The recent overturning of Roe v. Wade is the most prominent example, but it is far from the only one. Another decision in the same term, Carson v. Makin, essentially legalized prayer (actually Christian prayer) as part of sanctioned (even coerced) school activities, in clear disregard for the Establishment Clause of the First Amendment. Virtually the entire Republican Party refuses to acknowledge what has become the obvious truth, that Donald Trump conspired to reverse the results of the 2020 election.
In Florida, educators are already preemptively pulling resources and lessons related to Civil Rights for fear of running afoul of recently passed legislation. Librarians across America are being accused of promoting pedophilia for the apparent sin of making books available to young people who want to read them.
The moral panics around race, sexuality, and gender identity, largely stoked by admitted propagandist Christopher Rufo, who is in the employ of a right wing think tank, are not sincere expressions of belief meant to influence the culture, but crude attempts at inflaming passions just long enough to seize tangible power. For example, in Oklahoma, after the passage of an “anti-CRT law,” a single complaint has triggered a state-level investigation of the entire Tulsa Public School system. This law will be used to punish the Black citizens of Oklahoma under a pretense of justice. It’s perverse.
Once power is seized by those who do not believe in democratic ideals, there is no amount of influence that can reverse course. Wisconsin is largely no longer a democracy as an extreme gerrymander has left Republicans with an unassailable electoral advantage in the legislature. A 50/50 vote would result in 63 of 99 seats being held by Republicans. This gerrymandered legislature, out of step with the majority sentiments of the citizens has been resolutely stripping Governor Tony Evers of power formerly invested in the executive branch.
This is what makes the false equivalence of Pamela Paul’s op-ed so distressing. Even if you share her view that only what she would call “biological females” should be considered “women” (I do not share this view), she is casting activists on the left who have no tools other than persuasion and influence, with an authoritarian right that is now using governmental power to strip LGBTQ citizens of their civil rights.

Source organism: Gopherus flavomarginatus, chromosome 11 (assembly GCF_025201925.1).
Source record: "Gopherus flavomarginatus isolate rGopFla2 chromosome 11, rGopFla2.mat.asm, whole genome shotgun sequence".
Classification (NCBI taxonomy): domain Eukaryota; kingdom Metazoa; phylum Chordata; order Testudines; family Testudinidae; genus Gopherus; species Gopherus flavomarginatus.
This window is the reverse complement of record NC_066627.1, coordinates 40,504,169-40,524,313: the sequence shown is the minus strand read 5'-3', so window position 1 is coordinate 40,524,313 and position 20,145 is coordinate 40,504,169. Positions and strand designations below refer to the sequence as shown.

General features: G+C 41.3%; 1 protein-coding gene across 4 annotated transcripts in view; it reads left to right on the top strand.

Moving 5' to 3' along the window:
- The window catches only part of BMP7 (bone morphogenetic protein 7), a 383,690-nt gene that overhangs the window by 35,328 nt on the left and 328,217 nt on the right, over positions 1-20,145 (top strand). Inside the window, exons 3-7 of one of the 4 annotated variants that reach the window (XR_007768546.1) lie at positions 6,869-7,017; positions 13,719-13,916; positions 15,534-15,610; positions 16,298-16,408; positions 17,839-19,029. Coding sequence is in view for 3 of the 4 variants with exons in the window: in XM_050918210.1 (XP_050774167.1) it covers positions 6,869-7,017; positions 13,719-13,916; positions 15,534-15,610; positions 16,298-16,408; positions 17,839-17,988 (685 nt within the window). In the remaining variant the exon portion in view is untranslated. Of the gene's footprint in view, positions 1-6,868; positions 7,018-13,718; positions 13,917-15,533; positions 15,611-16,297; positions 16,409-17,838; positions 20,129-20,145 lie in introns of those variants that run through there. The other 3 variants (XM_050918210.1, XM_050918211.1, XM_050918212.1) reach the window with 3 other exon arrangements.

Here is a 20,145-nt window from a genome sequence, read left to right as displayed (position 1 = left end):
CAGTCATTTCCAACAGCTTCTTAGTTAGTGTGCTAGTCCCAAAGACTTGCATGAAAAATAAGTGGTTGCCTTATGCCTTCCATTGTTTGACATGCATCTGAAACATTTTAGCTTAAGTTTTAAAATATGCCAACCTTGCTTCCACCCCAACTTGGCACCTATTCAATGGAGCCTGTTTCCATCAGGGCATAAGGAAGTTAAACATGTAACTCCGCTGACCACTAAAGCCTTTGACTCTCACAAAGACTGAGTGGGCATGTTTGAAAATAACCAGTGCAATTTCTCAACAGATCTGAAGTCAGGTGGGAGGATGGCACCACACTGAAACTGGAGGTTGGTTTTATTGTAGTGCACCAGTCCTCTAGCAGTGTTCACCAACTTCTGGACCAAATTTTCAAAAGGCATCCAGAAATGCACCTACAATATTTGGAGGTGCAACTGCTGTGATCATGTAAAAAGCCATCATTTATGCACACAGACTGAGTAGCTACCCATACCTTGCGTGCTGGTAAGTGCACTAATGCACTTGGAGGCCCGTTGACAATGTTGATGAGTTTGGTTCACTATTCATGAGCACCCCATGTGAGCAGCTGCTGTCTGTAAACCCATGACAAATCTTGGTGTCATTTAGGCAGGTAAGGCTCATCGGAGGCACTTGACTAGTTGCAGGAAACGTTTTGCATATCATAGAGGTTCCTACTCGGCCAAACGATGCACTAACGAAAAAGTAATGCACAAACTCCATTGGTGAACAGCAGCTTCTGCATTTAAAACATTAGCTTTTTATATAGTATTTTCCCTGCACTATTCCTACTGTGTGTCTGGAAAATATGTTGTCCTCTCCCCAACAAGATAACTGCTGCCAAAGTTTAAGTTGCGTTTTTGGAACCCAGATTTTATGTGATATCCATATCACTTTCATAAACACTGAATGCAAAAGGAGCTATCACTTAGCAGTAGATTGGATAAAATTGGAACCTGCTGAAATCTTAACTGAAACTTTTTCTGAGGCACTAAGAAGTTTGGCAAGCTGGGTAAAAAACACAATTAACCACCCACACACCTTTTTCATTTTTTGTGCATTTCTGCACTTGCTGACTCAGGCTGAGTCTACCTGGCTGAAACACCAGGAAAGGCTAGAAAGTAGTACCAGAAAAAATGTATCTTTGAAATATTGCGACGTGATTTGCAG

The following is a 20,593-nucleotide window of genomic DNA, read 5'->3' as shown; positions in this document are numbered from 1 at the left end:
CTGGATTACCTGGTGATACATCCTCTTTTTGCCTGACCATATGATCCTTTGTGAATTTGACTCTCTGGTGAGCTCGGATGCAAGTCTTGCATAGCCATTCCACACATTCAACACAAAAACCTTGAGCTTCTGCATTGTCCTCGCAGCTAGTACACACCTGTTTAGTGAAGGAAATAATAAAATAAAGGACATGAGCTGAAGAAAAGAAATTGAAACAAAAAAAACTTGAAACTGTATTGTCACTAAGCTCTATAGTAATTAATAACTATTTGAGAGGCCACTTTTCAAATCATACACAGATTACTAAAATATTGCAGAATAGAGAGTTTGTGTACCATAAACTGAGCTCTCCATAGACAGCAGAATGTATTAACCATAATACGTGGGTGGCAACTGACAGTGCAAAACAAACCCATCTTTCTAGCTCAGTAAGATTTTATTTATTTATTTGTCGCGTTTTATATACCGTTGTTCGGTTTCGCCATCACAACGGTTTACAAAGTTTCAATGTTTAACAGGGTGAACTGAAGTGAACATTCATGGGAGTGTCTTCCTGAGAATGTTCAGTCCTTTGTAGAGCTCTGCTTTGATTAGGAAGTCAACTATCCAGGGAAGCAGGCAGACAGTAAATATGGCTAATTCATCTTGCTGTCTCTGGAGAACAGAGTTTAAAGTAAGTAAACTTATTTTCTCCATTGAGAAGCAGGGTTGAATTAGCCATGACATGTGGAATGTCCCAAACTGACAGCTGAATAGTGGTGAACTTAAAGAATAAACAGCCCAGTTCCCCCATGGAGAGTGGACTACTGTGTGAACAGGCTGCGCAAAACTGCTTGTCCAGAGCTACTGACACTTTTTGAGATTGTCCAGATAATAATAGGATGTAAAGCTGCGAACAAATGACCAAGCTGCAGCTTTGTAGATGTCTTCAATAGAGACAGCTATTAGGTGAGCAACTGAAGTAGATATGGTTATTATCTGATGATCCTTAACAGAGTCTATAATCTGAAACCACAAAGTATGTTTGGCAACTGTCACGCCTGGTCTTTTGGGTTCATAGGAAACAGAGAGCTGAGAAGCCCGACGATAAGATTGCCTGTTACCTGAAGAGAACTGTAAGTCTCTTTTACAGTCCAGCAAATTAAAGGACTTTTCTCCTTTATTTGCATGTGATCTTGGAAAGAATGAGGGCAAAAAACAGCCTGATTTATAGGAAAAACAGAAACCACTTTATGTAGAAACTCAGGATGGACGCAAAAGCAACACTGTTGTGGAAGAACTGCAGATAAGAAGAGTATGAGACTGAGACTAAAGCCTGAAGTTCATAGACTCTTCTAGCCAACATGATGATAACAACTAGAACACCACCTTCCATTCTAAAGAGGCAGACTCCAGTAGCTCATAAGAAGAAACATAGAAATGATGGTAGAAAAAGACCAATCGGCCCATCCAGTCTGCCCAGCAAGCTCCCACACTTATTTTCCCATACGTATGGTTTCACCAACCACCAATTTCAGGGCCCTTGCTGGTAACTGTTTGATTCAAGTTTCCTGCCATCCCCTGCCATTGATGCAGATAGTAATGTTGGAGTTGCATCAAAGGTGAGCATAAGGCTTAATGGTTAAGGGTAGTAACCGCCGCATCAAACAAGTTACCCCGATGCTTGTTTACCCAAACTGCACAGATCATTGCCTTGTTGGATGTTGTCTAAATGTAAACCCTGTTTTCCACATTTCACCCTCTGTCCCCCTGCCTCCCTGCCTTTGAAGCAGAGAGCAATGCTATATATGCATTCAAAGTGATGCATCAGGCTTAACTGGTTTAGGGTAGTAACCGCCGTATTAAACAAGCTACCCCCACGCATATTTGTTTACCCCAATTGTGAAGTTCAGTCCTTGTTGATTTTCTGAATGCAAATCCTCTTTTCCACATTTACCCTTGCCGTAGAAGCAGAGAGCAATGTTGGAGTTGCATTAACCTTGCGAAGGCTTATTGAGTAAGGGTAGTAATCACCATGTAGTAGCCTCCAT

I don’t know what else to say other than it’s wrong, it’s gross, it’s un-American, and by all accounts the authoritarian movement is only going to get worse.
Isn’t this newsletter supposed to be about books?
Geek Love by Katherine Dunn is one of my all-time favorite novels, and among other things it is as disturbing a portrait of how influence can shift into power, and in turn destroy lives, as you will ever read. The novel is told through paired stories, one in the present, one in the past, both narrated by Olympia “Oly” Benewski, one of the children of Al and Crystal Lil Benewski who exposed Crystal Lil to radioactive isotopes during pregnancy in order to create children with extreme mutations in order to stock their traveling circus “freak show.”
One of the children is Arturo (Arty) the “Aqua Boy,” who was born with flippers instead of hands and feet. Over the course of the story thread set in the past, we see Arty start a cult in which he convinces members to, bit-by-bit, amputate body parts so that they can achieve “PIP” (Peace. Isolation. Purity), that he claims to have achieved for himself.
Ultimately, the plot turns on who or what will stop Arty, and we see how difficult it is to reverse this kind of tide.
It is a truly chilling presentation that makes this kind of abnegation of the self, and rejection of good sense all too plausible.